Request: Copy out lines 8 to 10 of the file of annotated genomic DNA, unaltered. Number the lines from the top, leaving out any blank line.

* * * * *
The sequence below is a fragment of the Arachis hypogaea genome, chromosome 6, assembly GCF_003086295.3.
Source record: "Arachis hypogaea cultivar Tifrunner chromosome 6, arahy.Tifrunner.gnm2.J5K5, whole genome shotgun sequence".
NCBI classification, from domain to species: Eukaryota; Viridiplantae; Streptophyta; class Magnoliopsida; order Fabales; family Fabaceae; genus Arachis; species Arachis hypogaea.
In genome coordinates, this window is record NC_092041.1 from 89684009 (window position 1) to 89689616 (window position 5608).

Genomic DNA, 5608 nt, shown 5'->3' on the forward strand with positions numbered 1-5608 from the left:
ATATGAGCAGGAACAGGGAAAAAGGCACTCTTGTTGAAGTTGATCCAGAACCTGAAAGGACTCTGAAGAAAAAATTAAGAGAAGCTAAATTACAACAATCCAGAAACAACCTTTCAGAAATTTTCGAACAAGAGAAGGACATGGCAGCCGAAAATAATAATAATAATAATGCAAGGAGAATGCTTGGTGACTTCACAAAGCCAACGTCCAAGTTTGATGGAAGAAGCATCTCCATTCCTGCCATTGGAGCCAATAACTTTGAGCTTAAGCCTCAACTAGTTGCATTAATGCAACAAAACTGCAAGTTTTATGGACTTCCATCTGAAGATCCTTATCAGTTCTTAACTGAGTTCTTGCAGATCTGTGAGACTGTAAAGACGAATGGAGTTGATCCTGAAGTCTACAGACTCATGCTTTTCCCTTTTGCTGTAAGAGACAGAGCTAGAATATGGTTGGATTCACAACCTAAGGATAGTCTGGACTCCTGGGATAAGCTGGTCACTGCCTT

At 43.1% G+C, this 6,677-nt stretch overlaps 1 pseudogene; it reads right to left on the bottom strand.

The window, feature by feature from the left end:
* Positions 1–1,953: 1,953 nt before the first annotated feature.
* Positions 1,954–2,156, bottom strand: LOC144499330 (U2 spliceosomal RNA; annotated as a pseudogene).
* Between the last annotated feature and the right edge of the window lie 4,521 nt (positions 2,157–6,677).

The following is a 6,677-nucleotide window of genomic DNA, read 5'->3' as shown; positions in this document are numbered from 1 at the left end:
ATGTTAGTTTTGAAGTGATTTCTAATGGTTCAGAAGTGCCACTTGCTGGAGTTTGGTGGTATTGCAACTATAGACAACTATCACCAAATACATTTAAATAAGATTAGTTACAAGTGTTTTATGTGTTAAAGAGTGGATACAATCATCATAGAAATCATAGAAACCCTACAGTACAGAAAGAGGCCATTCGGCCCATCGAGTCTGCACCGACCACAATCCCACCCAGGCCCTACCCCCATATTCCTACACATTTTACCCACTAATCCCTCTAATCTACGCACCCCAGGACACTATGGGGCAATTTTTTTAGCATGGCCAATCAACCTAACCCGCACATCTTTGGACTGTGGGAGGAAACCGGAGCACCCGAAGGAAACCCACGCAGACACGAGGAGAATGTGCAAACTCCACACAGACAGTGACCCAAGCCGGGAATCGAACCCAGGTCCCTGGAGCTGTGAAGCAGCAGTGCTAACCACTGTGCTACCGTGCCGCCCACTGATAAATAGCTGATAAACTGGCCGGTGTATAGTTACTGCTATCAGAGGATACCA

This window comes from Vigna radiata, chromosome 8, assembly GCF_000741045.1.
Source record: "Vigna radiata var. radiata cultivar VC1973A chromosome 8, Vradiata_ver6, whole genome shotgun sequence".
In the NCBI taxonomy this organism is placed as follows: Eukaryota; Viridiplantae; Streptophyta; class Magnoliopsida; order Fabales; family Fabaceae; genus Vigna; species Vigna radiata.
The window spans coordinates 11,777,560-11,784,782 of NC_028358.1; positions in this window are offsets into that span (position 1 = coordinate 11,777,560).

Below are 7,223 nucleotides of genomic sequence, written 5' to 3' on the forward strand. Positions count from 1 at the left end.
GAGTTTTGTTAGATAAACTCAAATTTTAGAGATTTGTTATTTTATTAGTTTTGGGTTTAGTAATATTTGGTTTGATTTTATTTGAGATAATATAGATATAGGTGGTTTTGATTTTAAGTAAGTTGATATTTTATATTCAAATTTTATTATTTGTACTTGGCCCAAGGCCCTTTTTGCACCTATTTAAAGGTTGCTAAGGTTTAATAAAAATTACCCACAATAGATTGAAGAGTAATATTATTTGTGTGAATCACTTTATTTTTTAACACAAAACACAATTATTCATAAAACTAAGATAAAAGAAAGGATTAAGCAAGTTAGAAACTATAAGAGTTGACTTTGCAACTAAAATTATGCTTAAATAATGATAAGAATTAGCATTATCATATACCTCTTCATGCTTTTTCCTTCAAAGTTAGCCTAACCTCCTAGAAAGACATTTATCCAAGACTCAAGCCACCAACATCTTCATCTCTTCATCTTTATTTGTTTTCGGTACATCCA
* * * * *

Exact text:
The window, feature by feature from the left end:
* Positions 1–1,953: 1,953 nt before the first annotated feature.
* Positions 1,954–2,156, bottom strand: LOC144499330 (U2 spliceosomal RNA; annotated as a pseudogene).